Giant Steps fatal shore Pinot Noir 2020
1 or more bottles$75.00
Huon Hooke94 points
Mike Bennie93 points
James Halliday'94 points
"In our obsession with Single Vineyard Pinot Noirs from great Pinot growing areas around the world, we have gone as far south (and as cold) as you can go in this country. Despite the cool temperatures, the sunlight hours are long and intense and we are intrigued by the depth of palate and colour that is possible from this landscape. While it is made with the Giant Steps gentle winemaking approach, the result is clearly a world apart in terroir." - Steve Flamsteed
Hand picked, straight into a refrigerated container parked on the vineyard. The fruit is then immediately sailed across Bass Strait and we receive it into the winery the following morning. We destem the D clone and cold soak for 3 – 4 days, then allow it to warm to kick start fermentation (Indigenous yeast) in a small open oak vat. The MV6 from the top of the hill was fermented as whole bunches. Both parcels were matured in French oak – 25% new, 75% older – for 8 months in 225L barriques. Racked to blend, no fining, no filtration. Bottled by gravity.
Light (Light)Full (Full)
Low Tannin (Low Tannin)Tannic (Tannic)
Sweet (Sweet)Dry (Dry)
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- Red Fruits
- Red Cherry
Critic Scores & reviews
""A notably deeper colour than the Giant Steps Yarra pinots, looking more Central Otago than Yarra! The bouquet shows dark fruits rather than red, rich and ripe, with more stemmy whole-bunch overtones than the 2020 Yarra pinots, although they all have about 50% whole-bunch ferments. The wine is medium-bodied and has more weight and tannin than the Yarra wines, finishing with a conclusive grip which is in balance and simply calls for heartier food. It has less perfume and detail but more brawn.""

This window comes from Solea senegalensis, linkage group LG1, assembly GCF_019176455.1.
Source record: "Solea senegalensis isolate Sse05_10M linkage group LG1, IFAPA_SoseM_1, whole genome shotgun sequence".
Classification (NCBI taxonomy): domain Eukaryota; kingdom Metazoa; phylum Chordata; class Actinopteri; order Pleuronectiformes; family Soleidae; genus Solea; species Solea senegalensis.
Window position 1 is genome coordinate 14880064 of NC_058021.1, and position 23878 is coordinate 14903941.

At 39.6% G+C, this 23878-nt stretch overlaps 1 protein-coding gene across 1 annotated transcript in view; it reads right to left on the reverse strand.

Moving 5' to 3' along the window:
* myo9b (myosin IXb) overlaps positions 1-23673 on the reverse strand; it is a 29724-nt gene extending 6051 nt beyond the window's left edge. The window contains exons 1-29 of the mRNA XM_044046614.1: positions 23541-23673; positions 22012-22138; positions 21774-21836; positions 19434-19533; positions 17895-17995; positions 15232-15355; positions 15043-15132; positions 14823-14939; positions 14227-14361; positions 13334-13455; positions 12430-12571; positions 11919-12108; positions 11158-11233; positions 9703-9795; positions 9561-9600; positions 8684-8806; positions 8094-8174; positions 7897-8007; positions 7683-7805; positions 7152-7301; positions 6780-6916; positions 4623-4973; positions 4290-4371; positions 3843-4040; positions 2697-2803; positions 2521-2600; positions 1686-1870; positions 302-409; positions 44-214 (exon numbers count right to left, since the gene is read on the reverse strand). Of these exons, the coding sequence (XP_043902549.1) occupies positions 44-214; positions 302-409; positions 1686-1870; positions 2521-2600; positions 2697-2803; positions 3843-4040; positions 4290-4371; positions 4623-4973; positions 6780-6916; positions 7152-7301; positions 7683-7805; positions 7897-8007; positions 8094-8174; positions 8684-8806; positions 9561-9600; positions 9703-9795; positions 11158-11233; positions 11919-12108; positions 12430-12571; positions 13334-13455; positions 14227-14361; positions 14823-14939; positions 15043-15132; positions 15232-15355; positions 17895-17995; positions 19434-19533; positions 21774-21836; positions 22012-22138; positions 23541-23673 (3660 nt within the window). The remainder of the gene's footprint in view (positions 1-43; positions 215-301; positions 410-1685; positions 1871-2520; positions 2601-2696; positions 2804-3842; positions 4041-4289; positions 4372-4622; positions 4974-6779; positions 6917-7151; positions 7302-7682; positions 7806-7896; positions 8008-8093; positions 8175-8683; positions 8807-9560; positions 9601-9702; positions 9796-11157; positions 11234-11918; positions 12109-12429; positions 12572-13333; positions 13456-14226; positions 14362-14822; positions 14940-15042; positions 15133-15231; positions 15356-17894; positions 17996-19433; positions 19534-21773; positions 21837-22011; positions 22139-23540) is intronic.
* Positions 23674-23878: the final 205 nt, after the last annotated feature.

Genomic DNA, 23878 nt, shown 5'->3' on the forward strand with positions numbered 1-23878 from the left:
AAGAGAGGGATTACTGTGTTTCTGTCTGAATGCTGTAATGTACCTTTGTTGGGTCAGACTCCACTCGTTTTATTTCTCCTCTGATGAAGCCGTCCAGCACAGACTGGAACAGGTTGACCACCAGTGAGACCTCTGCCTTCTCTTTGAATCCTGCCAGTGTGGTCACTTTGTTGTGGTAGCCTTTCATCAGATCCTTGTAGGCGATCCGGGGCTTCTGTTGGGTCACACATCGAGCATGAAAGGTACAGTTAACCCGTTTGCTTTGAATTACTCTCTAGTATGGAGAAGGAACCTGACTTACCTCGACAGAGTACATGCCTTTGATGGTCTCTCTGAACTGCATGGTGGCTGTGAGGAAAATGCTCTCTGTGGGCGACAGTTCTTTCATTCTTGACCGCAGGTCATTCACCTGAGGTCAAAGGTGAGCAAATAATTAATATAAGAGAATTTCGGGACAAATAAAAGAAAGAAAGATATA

""Taut and tense, dry and edgy. Sour cherry, tart cranberry drink characters, a bit of game meat, clove, meat drippings, paprika too with graphite notes in the mix. The tannin of paprika powder here too. Brooding but also kind of light too. Grippy and with this pleasing sour-bitter note through it all. Strict pinot, done well.""
James Halliday's Wine Companion94
"(2019 vintage) "Some cold soak, some whole-bunch ferment, all matured in French barriques (25% new) for 8 months. Bright, fresh cherry aromas grab your attention on the bouquet, but there are some gamey, greenish notes underneath. Initially seems soft to taste but has a mouth-filling quality and the flavours and the tannin build as it goes along. Give it time in the glass and in the bottle.""
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The Australian wine industry is the fourth-largest exporter in the world, exporting 760 million litres to countries such as the UK, France, Italy and Spain. It has been one of the most successful 'New World' wine producing countries. It has done this by formally exporting and marketing its wines as a whole, through Wine Australia. There is also a significant domestic market for Australian wines, with Australians consuming nearly 500 million litres of wine per year. The wine industry is a significant contributor to the Australian economy through production, employment, export and tourism.
Wine regions are in almost all the states with Victoria having 21 regions! Read more about key wine regions such as Margaret River, Barossa Valley, McLaren Vale, Eden Valley, Clare Valley, Hunter Valley, Yarra Valley and local to New South Wales, Cowra, Southern Highlands and Mudgee.